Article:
Defense attorneys point out that the state's case is still weak without witnesses. Willbur equates the new statutes to laws that deal with head shops and drug paraphernalia: It's legal to make, buy, or sell a glass pipe that could potentially be used for illegal narcotics because it could also be used for, say, tobacco. "It's what the user does with it that makes it illegal, not the bong itself," Willbur says.
Two years with charges hanging over their heads seems to have taken a toll on the defendants. Paul Green had to move out of the neighborhood where he's lived his entire life. "Boynton Beach is a small town," says his attorney, Pasche. "Everybody is everybody's cousin. Dogfighting has been a scarlet letter." Furthermore, with felony charges pending, Green was suspended without pay from the sanitation job he'd held for 17 years. "To have that kind of stigma wrongfully associated, it has absolutely affected every part of every day of his life. All for a case that ultimately came back deadlocked."
On a Sunday morning in late September of this year — nearly two years to the day since the raids — Liz Roehrich was driving around the neighborhood where this whole thing started. She passed the house where Green used to live. Then Ricky Norfus' mother's house, down the street. Then Sam Denson's house, which has been painted orange since the arrests. Though there don't appear to be any pit bulls on the property, there is still a "Beware of Dog" sign on the fence.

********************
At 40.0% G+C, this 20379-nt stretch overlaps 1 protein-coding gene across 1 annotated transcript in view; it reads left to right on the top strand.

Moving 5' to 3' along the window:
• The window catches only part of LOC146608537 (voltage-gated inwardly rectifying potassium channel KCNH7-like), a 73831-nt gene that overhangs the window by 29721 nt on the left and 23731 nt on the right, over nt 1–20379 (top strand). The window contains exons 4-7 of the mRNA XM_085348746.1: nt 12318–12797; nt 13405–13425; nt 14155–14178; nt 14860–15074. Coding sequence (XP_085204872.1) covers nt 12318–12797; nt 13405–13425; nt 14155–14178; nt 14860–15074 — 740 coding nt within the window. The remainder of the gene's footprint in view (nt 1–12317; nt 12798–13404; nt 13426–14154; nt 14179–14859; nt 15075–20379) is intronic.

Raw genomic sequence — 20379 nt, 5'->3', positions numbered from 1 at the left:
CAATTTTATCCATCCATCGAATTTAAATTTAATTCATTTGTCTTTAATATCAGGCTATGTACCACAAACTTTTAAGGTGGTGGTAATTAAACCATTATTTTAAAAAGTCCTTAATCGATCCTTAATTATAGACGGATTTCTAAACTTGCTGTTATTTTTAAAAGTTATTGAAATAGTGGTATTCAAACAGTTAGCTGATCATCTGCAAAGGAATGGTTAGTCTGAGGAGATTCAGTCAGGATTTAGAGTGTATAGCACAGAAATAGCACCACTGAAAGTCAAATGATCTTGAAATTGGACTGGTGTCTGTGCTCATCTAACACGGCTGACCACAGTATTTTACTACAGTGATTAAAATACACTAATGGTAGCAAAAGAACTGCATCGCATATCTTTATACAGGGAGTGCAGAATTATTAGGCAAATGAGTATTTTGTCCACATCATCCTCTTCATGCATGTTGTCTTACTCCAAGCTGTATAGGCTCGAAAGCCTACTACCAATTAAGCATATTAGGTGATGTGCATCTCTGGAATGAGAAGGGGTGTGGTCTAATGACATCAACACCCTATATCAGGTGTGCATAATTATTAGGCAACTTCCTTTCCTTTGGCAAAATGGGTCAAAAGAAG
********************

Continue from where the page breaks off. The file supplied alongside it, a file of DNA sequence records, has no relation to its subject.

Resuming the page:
She says that since the very public arrests, the problems with dogfighting in Boynton Beach are essentially gone. "This is a result of good, solid police work we started doing in the '90s and neighborhoods taking responsibility," she said. "No matter what they like to say, we didn't start investigating when Michael Vick got arrested."
Of all the personal accusations in this case, Roehrich, who is white, says the one that bothers her the most is Willbur's suggestion that she is racist. "I don't have a prejudiced bone in my body!" she declares.
Willbur maintains that his client and his friends never fought any dogs. "As a matter of fact," he says, "the only people we can see hurting any dogs in this case at all was the City of Boynton Beach, because they euthanized every one of them." In December 2007, three months after the dogs were seized, a county veterinarian put down all 15 dogs.
But in one way, their legacy lives on. A breeding chart found in Denson's pickup truck showed that, just days before the raid, Coffee, the badly scarred female, had been bred with Pain, the male with scars on his face and paws. Nearly two months after the arrests, Coffee gave birth to a litter of adorable young pit bulls. There was no problem adopting out all six. They were soft, sprawling, cuddly little pups; and according to their breeding documents, they're all the progeny of champions.